Women of the Photographers Gallery. Collection of Frances Robson

Thelma Pepper: Ordinary Women

Online Panel Discussion

Join an online panel discussion with Sandra Fraser, Curator (Collections), co-curator Leah Taylor and artists Frances Robson and Sandra Semchuk as they discuss the exhibition Thelma Pepper: Ordinary WomenA Retrospective, currently on view at Remai Modern. The conversation will focus on the history of women photographers in relation to the former Saskatoon artist-run centre, The Photographer’s Gallery (TPG). The artists will reflect on their own roles at TPG as well as Pepper’s influence within that ecology. The panel will also consider the major themes found within the exhibition, offering a deeper look at the meanings of strength and resilience in the context of the work, and the visual and conceptual threads that run throughout the exhibition.   

Thelma Pepper: Ordinary Women. A Retrospective  highlights the life’s work of one of Saskatchewan’s preeminent senior artists, Thelma Pepper (1920-2020), an important photographer, feminist and activist. Known for her black and white photographs, Pepper documented the lives of Prairie women and men, putting their experiences and resilience into focus. Connecting through shared stories, Pepper illuminated the critical roles women held within their seemingly ordinary, everyday environments.


Panellist Bios:

Leah Taylor is curator of the Kenderdine Art Gallery and College Art Galleries at the University of Saskatchewan in Saskatoon, situated on Treaty 6 Territory and homeland of the Métis. Taylor earned an MA in History in Art from the University of Victoria and a BFA from the University of Saskatchewan. In 2018, Taylor was awarded a six-month curatorial residency with the Banff International Curatorial Institute (BICI) at the Banff Centre for Arts and Creativity. Taylor has actively curated exhibitions since 2006, both nationally and internationally. Her curatorial credits include Lori Blondeau: Grace, A Survey, Catherine Blackburn: with these hands, from this land, Tau Lewis: when last you found me here, Amalie Atkins: Wundermarchen. She also co-curated Curtis Santiago: constructing return, The Shadow of the Sun: Ross Bleckner and Zachari Logan and Thelma Pepper: Ordinary Women, A Retrospective. Taylor’s curatorial research has focused on contemporary art in relation to issues of art and resistance, the archive and cultural diasporas. Taylor currently sits on the Editorial Committee for BlackFlash Magazine. Her writing has been published in a number exhibition catalogues and art publications.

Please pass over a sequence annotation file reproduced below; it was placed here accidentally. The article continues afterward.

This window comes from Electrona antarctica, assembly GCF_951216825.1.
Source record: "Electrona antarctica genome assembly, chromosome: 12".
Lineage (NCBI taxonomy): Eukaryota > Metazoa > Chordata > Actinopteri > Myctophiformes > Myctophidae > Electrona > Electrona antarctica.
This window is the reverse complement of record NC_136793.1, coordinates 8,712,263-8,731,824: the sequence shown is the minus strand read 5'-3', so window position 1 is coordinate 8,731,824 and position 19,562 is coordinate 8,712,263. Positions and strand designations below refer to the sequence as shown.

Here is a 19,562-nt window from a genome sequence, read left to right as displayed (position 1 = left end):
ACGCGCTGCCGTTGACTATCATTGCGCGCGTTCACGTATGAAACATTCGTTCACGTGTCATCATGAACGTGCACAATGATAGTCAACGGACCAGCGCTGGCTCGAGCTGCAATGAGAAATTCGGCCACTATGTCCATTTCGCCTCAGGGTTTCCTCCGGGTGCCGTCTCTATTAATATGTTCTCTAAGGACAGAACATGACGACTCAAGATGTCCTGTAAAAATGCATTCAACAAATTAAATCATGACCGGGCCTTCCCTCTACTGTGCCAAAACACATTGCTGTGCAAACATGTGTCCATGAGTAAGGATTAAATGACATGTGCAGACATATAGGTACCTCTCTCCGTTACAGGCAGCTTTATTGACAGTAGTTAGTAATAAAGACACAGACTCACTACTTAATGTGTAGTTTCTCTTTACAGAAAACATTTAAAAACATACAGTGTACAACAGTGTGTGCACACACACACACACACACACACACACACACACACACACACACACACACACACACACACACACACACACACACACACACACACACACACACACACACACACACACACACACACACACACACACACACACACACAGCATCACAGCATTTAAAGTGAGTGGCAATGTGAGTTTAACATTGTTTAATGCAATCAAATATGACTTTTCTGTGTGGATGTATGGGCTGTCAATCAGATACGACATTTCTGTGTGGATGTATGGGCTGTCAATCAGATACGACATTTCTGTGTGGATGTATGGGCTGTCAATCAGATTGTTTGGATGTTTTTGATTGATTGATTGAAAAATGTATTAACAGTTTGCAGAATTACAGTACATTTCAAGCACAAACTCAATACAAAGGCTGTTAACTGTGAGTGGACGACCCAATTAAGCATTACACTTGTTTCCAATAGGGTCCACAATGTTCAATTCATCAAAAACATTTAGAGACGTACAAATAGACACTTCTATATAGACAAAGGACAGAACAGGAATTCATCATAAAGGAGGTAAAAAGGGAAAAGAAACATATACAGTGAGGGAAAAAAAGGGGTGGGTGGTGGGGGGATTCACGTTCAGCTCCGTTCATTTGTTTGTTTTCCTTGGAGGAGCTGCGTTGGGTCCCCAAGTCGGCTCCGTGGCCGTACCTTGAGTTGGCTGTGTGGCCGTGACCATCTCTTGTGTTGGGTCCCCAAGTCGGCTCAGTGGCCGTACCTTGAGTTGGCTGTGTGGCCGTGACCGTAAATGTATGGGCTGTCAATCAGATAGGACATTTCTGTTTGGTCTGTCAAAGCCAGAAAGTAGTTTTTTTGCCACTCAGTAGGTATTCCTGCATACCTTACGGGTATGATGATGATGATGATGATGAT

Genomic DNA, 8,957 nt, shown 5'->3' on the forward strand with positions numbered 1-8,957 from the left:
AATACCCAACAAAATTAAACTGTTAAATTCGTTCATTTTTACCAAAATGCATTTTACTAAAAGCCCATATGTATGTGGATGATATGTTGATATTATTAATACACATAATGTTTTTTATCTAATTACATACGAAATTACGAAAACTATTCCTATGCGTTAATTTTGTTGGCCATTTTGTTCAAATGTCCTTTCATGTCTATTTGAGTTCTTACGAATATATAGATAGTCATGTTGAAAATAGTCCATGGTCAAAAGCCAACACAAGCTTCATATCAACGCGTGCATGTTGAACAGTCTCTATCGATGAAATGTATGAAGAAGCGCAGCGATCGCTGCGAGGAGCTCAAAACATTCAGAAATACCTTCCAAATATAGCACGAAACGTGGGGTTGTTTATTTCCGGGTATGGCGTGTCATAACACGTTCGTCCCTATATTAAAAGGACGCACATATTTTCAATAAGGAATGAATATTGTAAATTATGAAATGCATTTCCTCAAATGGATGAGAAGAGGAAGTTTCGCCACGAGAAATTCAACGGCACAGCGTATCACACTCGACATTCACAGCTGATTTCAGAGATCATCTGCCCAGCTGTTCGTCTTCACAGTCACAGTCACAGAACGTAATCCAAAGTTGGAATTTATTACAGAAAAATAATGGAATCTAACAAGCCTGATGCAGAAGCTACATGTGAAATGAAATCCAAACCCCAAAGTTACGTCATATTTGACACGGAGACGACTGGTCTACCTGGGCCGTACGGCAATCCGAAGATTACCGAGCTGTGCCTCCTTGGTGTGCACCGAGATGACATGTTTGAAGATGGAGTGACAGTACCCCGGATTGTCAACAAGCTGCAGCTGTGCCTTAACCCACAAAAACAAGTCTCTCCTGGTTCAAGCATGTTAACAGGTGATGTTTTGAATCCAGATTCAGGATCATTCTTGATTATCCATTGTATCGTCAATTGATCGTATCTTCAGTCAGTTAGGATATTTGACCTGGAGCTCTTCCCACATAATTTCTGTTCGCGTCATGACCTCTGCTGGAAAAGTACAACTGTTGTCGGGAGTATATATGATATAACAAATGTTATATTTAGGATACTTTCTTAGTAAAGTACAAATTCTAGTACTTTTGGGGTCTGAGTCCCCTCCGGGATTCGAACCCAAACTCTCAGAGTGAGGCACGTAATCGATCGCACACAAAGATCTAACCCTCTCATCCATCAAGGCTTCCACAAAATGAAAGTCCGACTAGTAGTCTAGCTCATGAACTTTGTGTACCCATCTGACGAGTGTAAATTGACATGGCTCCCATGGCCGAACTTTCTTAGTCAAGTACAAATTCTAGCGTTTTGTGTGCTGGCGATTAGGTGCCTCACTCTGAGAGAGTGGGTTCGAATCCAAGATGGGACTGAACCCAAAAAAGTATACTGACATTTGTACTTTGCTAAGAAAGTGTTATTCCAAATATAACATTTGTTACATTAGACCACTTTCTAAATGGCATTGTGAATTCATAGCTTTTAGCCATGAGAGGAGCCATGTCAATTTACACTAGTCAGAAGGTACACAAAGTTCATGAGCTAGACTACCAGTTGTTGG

Frances Robson lived in various Saskatchewan small towns and cities until, at the age of ten, she settled with her family near Loon Lake on her maternal grandparents’ homestead quarter. Her dad, a school teacher, then retired and turned to organic farming. She considers Loon Lake her hometown and returns there often to visit family and friends, the farm, the lake, hiking trails and scenic country roads.  

Robson earned a Master of Fine Arts degree from the School of the Art Institute of Chicago in 1985. She has been awarded numerous Saskatchewan Arts Board and Canada Council grants and recently spent four months at artist residencies in Australia and New Zealand. Her photographic work has been shown in solo and group exhibitions in Canada, the United States, Australia and elsewhere, and is in numerous public and private collections. She is currently making books of her past photographic work and creating portraits with an 8”x10” camera. 

Since 1987, Robson has been a sessional photography instructor in the Department of Art and Art History at the University of Saskatchewan. She has also mentored artists through CARFAC Sask and taught art and photography to children.  

In her work, Sandra Semchuk asks us the question: what leads towards deeper recognitions across generations, cultures and species? A photographer and scholar, Semchuk is a second-generation Ukrainian Canadian and Governor General Award recipient in Visual and Media Arts (1918).  Semchuk has focused her photographic and video work on relationships between herself, her family and her community. In 1975, she exhibited photos of the people in her hometown, Meadow Lake, Saskatchewan, on the town’s main street where everyone from the community could stop and discuss them. She is a co-founder of The Photographer’s Gallery in Saskatoon, taught at Emily Carr University in Vancouver for three decades and has exhibited nationally and internationally. She collaborated with her late husband James Nicholas, Rock Cree writer and orator, on photographic, text and video works to disrupt myths that have shaped settler relations to First Nations. A major exhibition of these collaborations is currently showing at the McKenzie Art Gallery in Regina and will travel nationally. Her artist’s book, The Stories Were Not Told, Canada’s First World War Internment Camps (U of Alberta Press, 2018)) creates a space for internees and descendants to tell their stories. This book considers legislated racism and the intergenerational consequences of Canada’s first internment camps. 


About the talk

This is an online conversation hosted on the Zoom Webinar platform. This talk is free to attend. We will be posting the link to register for this webinar soon.


Thelma Pepper

Ordinary Women


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Thursday 10 AM - 5 PM
Friday 10 AM - 9 PM
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